FOR IMMEDIATE RELEASE:
July 13, 1999
Don't fall for sweepstakes mailings that promise you that you are ‘guaranteed' to be the grand prize winner, says Attorney General J. Joseph Curran, Jr. More than likely, the sweepstakes promoter has sent that letter to thousands and only wants you to order products, he says in the latest issue of his monthly consumer publication The Consumer's Edge.
"We hear this sad story over and over again from consumers who were led to believe they had won, or were very close to winning. These consumers lost a lot of money by ordering products and magazines they didn't need in the hopes of improving their chances of winning that new car or ten grand," Curran said. "Then of course they weren't the winner."
Attorney General Curran says consumers should know that they do not ever have to send any money or order any product in order to enter a sweepstakes or have an equal chance of winning.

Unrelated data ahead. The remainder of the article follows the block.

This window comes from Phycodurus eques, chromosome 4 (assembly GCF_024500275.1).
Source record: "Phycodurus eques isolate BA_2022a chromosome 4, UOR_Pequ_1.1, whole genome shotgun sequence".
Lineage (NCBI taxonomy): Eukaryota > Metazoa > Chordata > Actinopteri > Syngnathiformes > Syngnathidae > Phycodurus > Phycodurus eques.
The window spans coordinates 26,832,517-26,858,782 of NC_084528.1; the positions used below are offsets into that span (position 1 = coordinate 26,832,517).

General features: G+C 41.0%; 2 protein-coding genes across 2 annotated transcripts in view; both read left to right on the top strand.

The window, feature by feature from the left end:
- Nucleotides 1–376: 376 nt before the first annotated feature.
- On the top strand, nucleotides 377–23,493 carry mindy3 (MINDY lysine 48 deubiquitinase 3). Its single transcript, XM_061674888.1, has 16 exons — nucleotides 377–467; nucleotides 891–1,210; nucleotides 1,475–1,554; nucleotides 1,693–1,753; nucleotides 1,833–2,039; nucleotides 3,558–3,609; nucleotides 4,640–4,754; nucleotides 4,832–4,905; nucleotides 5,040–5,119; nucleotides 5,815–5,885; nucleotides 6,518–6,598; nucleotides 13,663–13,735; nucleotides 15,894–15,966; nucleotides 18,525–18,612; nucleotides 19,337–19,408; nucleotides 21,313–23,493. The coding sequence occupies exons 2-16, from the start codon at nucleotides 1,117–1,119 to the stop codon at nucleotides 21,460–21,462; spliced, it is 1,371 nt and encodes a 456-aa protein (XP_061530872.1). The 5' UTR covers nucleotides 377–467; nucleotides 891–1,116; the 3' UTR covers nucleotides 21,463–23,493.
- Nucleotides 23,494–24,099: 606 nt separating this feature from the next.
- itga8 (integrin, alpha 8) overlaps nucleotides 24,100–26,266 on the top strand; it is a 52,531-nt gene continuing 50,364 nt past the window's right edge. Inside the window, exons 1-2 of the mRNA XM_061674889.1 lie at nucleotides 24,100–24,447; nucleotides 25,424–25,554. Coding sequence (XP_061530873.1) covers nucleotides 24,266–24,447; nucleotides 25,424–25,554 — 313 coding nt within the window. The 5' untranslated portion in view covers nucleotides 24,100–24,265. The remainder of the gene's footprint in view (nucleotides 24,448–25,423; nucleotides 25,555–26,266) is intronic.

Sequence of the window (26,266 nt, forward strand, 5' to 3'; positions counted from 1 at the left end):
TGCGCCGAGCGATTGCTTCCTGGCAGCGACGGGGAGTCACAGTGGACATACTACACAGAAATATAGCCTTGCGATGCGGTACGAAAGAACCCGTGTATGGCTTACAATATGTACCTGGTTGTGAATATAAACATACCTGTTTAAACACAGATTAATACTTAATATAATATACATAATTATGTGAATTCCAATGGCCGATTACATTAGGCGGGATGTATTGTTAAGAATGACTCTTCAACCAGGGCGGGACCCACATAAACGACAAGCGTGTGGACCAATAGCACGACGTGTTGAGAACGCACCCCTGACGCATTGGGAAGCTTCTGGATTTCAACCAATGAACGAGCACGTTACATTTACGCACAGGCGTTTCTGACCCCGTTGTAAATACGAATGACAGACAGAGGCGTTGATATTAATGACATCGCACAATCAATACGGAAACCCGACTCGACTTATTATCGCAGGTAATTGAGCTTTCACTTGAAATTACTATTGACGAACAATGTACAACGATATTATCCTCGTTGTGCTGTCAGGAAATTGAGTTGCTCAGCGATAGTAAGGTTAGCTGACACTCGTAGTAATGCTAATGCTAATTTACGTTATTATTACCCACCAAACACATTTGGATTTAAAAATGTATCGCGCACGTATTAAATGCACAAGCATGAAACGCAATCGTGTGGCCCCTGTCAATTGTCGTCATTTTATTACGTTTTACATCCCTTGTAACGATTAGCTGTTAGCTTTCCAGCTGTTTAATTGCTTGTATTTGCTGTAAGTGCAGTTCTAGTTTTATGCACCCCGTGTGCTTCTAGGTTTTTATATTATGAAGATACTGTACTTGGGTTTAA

Curran says sweepstakes mailings can be very convincing in their efforts to make people believe that they are about to win. They want people to respond, hopefully with a product order. Some sweepstakes that are outright scams ask the recipient to dial a ‘900' number to respond, for which a hefty fee will appear on that person's phone bill. Others may ask the consumer to send a "processing fee" with their entry.
"If you look carefully at these sweepstakes letters you'll usually see ‘You are the Guaranteed Winner' in big type and below it in very small type ‘...if you have and return the winning number,'" Curran said. "Another clue is to look at the postage. If it says ‘bulk rate' or ‘presorted first class' you know that mailing probably went to thousands of people. My best advice is always to throw these mailings away."
Curran's Consumer Protection Division distributes The Consumer's Edge statewide through more than 800 businesses, agencies, schools, unions, community associations and service groups. Groups interested in receiving a monthly issue should call the Consumer Protection Division at 410-576-6500.